We have a cancer prevention vaccine, and it’s called Gardasil

cancer prevention vaccine

I’ve written this so many times, but it bears repeating – there are just a handful of ways to reduce your risk of cancer. Quit smoking. Quit drinking alcohol. Stay out of the sun (and tanning beds). Keep a healthy weight. And add to that list a cancer prevention vaccine, and it goes by the name of Gardasil.

There are more than 200 forms of cancer known to science, and very few are directly preventable. Tobacco smoking causes around 85% of lung cancers, possibly the best understood cancer, killing hundreds of thousands of people each year. Moreover, smoking causes more than a dozen other cancer that kill thousands of more people. Never smoking, or stopping smoking if you do, is probably the number 1 guaranteed method of preventing cancer.

Similarly, the human papillomavirus (HPV) causes nearly 40,000 cancer cases annually in the USA. And, like quitting smoking, we have the Gardasil cancer prevention vaccine which blocks HPV infections that lead to one of those 40,000 cancer cases.

Despite all that we know about HPV and Gardasil, it’s still a 50:50 shot whether a teenager will receive the vaccine. We need to change the dynamic about Gardasil, because it prevents cancer!

This article will review the science behind Gardasil along with its impressive safety profile. For those of you who don’t need convincing, maybe this article will serve as a good reference when you’re in one of those exhausting arguments with the anti-Gardasil crowd.

Continue reading “We have a cancer prevention vaccine, and it’s called Gardasil”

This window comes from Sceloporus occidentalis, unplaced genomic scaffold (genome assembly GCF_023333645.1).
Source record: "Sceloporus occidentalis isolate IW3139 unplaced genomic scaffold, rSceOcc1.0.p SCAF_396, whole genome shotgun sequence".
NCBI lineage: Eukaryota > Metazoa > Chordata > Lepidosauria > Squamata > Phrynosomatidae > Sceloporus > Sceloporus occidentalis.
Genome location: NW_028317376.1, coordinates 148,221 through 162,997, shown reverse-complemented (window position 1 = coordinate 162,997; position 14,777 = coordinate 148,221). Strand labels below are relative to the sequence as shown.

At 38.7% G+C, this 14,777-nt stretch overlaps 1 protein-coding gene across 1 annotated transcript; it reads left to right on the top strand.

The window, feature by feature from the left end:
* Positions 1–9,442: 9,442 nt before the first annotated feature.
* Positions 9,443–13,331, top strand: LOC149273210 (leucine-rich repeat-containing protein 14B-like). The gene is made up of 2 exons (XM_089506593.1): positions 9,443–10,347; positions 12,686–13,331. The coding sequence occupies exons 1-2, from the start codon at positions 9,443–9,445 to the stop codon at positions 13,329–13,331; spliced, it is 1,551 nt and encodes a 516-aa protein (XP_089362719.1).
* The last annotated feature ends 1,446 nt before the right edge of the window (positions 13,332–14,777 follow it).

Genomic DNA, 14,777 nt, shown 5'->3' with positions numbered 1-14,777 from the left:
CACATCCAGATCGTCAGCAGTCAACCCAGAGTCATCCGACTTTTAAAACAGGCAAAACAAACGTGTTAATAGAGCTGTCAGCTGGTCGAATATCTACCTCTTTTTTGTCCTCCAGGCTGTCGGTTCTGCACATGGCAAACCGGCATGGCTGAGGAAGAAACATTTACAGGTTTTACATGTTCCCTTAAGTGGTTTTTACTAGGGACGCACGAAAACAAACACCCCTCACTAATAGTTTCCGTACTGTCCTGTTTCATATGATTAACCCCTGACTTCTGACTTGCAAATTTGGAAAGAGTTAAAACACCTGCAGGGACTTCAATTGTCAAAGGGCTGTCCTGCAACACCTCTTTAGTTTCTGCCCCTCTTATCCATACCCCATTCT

Smoking cannabis doesn’t cure cancer but it may cause it

Marijuana_Cures_CancerAs I have written before, there is a lot of controversy about medical uses for marijuana, although it appears to be much more of a political debate than a scientific one. There just isn’t much evidence that supports a hypothesis that marijuana has any significant therapeutic effect on diseases like cancer, neurological disorders, or other diseases.

Scientists have long suspected that smoking marijuana could be linked to lung cancer, but there has only been weak evidence supporting a causality.  Recently, a 40 year review of  over 49,000 men strongly suggests that smoking cannabis does indeed increase the risk of lung cancer. The study examined 49,321 men between the ages of 18 and 20 who were being enlisted in the Swedish military between 1969 and 1970, examining their health and lifestyle issues, along with their use of marijuana. The researchers reviewed other potential risk factors such as respiratory disease, other types of smoking, and socioeconomic status. Continue reading “Smoking cannabis doesn’t cure cancer but it may cause it”